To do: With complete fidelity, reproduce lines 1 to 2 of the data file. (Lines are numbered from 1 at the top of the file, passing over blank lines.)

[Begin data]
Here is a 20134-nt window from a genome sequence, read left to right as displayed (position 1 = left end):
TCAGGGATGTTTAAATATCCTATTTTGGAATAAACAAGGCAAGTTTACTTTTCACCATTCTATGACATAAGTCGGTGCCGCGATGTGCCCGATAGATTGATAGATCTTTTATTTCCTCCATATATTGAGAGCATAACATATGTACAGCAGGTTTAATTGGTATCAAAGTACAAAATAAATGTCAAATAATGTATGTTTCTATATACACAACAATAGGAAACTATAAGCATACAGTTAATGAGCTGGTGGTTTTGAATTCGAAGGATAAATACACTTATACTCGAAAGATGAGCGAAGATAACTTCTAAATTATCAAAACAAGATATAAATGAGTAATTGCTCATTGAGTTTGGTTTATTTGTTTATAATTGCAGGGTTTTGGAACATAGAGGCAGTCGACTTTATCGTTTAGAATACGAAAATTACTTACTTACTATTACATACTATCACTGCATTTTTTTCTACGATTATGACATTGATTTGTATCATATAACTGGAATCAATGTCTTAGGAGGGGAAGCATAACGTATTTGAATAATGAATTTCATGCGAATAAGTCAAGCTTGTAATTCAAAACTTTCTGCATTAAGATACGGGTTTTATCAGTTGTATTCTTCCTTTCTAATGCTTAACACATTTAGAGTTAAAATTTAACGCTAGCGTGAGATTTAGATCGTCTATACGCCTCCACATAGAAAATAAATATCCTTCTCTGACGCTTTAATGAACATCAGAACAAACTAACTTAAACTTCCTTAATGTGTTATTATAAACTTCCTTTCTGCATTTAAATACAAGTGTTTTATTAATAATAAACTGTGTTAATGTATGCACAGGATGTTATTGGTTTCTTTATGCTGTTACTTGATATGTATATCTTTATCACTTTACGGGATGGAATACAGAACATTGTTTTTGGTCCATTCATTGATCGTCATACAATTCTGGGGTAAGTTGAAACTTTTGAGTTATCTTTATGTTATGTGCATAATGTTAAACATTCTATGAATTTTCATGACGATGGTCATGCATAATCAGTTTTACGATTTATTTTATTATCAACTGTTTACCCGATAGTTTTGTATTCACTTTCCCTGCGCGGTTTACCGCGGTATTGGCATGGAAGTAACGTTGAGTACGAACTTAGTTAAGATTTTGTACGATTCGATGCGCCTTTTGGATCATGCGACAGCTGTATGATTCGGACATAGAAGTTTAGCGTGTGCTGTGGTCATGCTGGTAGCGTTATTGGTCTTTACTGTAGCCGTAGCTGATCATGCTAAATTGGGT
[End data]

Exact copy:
Here is a 20134-nt window from a genome sequence, read left to right as displayed (position 1 = left end):
TCAGGGATGTTTAAATATCCTATTTTGGAATAAACAAGGCAAGTTTACTTTTCACCATTCTATGACATAAGTCGGTGCCGCGATGTGCCCGATAGATTGATAGATCTTTTATTTCCTCCATATATTGAGAGCATAACATATGTACAGCAGGTTTAATTGGTATCAAAGTACAAAATAAATGTCAAATAATGTATGTTTCTATATACACAACAATAGGAAACTATAAGCATACAGTTAATGAGCTGGTGGTTTTGAATTCGAAGGATAAATACACTTATACTCGAAAGATGAGCGAAGATAACTTCTAAATTATCAAAACAAGATATAAATGAGTAATTGCTCATTGAGTTTGGTTTATTTGTTTATAATTGCAGGGTTTTGGAACATAGAGGCAGTCGACTTTATCGTTTAGAATACGAAAATTACTTACTTACTATTACATACTATCACTGCATTTTTTTCTACGATTATGACATTGATTTGTATCATATAACTGGAATCAATGTCTTAGGAGGGGAAGCATAACGTATTTGAATAATGAATTTCATGCGAATAAGTCAAGCTTGTAATTCAAAACTTTCTGCATTAAGATACGGGTTTTATCAGTTGTATTCTTCCTTTCTAATGCTTAACACATTTAGAGTTAAAATTTAACGCTAGCGTGAGATTTAGATCGTCTATACGCCTCCACATAGAAAATAAATATCCTTCTCTGACGCTTTAATGAACATCAGAACAAACTAACTTAAACTTCCTTAATGTGTTATTATAAACTTCCTTTCTGCATTTAAATACAAGTGTTTTATTAATAATAAACTGTGTTAATGTATGCACAGGATGTTATTGGTTTCTTTATGCTGTTACTTGATATGTATATCTTTATCACTTTACGGGATGGAATACAGAACATTGTTTTTGGTCCATTCATTGATCGTCATACAATTCTGGGGTAAGTTGAAACTTTTGAGTTATCTTTATGTTATGTGCATAATGTTAAACATTCTATGAATTTTCATGACGATGGTCATGCATAATCAGTTTTACGATTTATTTTATTATCAACTGTTTACCCGATAGTTTTGTATTCACTTTCCCTGCGCGGTTTACCGCGGTATTGGCATGGAAGTAACGTTGAGTACGAACTTAGTTAAGATTTTGTACGATTCGATGCGCCTTTTGGATCATGCGACAGCTGTATGATTCGGACATAGAAGTTTAGCGTGTGCTGTGGTCATGCTGGTAGCGTTATTGGTCTTTACTGTAGCCGTAGCTGATCATGCTAAATTGGGT